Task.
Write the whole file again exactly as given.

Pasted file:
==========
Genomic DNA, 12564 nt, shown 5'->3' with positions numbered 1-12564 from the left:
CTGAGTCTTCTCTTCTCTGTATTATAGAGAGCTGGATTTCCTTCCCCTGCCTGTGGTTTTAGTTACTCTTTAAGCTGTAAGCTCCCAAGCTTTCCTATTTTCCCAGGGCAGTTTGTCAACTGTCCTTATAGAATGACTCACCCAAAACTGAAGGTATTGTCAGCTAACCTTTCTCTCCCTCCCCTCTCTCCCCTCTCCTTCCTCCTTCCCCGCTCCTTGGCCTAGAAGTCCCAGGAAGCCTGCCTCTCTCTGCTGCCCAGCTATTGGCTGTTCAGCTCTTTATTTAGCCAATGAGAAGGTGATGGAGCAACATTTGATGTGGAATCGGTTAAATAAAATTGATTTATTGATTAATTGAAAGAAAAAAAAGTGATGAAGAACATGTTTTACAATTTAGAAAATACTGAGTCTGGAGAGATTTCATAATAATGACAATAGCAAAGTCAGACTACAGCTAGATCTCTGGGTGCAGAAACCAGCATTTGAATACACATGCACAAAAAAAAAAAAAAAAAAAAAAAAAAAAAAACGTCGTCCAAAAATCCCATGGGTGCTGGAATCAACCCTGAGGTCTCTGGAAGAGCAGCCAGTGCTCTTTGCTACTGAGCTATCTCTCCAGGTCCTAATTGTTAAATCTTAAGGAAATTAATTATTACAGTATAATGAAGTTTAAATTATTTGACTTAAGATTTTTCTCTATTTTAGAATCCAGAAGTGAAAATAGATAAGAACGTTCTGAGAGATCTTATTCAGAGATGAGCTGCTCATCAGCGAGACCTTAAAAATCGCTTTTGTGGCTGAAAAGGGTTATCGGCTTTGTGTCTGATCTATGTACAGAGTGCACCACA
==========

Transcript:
Genomic DNA, 12564 nt, shown 5'->3' with positions numbered 1-12564 from the left:
CTGAGTCTTCTCTTCTCTGTATTATAGAGAGCTGGATTTCCTTCCCCTGCCTGTGGTTTTAGTTACTCTTTAAGCTGTAAGCTCCCAAGCTTTCCTATTTTCCCAGGGCAGTTTGTCAACTGTCCTTATAGAATGACTCACCCAAAACTGAAGGTATTGTCAGCTAACCTTTCTCTCCCTCCCCTCTCTCCCCTCTCCTTCCTCCTTCCCCGCTCCTTGGCCTAGAAGTCCCAGGAAGCCTGCCTCTCTCTGCTGCCCAGCTATTGGCTGTTCAGCTCTTTATTTAGCCAATGAGAAGGTGATGGAGCAACATTTGATGTGGAATCGGTTAAATAAAATTGATTTATTGATTAATTGAAAGAAAAAAAAGTGATGAAGAACATGTTTTACAATTTAGAAAATACTGAGTCTGGAGAGATTTCATAATAATGACAATAGCAAAGTCAGACTACAGCTAGATCTCTGGGTGCAGAAACCAGCATTTGAATACACATGCACAAAAAAAAAAAAAAAAAAAAAAAAAAAAAAACGTCGTCCAAAAATCCCATGGGTGCTGGAATCAACCCTGAGGTCTCTGGAAGAGCAGCCAGTGCTCTTTGCTACTGAGCTATCTCTCCAGGTCCTAATTGTTAAATCTTAAGGAAATTAATTATTACAGTATAATGAAGTTTAAATTATTTGACTTAAGATTTTTCTCTATTTTAGAATCCAGAAGTGAAAATAGATAAGAACGTTCTGAGAGATCTTATTCAGAGATGAGCTGCTCATCAGCGAGACCTTAAAAATCGCTTTTGTGGCTGAAAAGGGTTATCGGCTTTGTGTCTGATCTATGTACAGAGTGCACCACA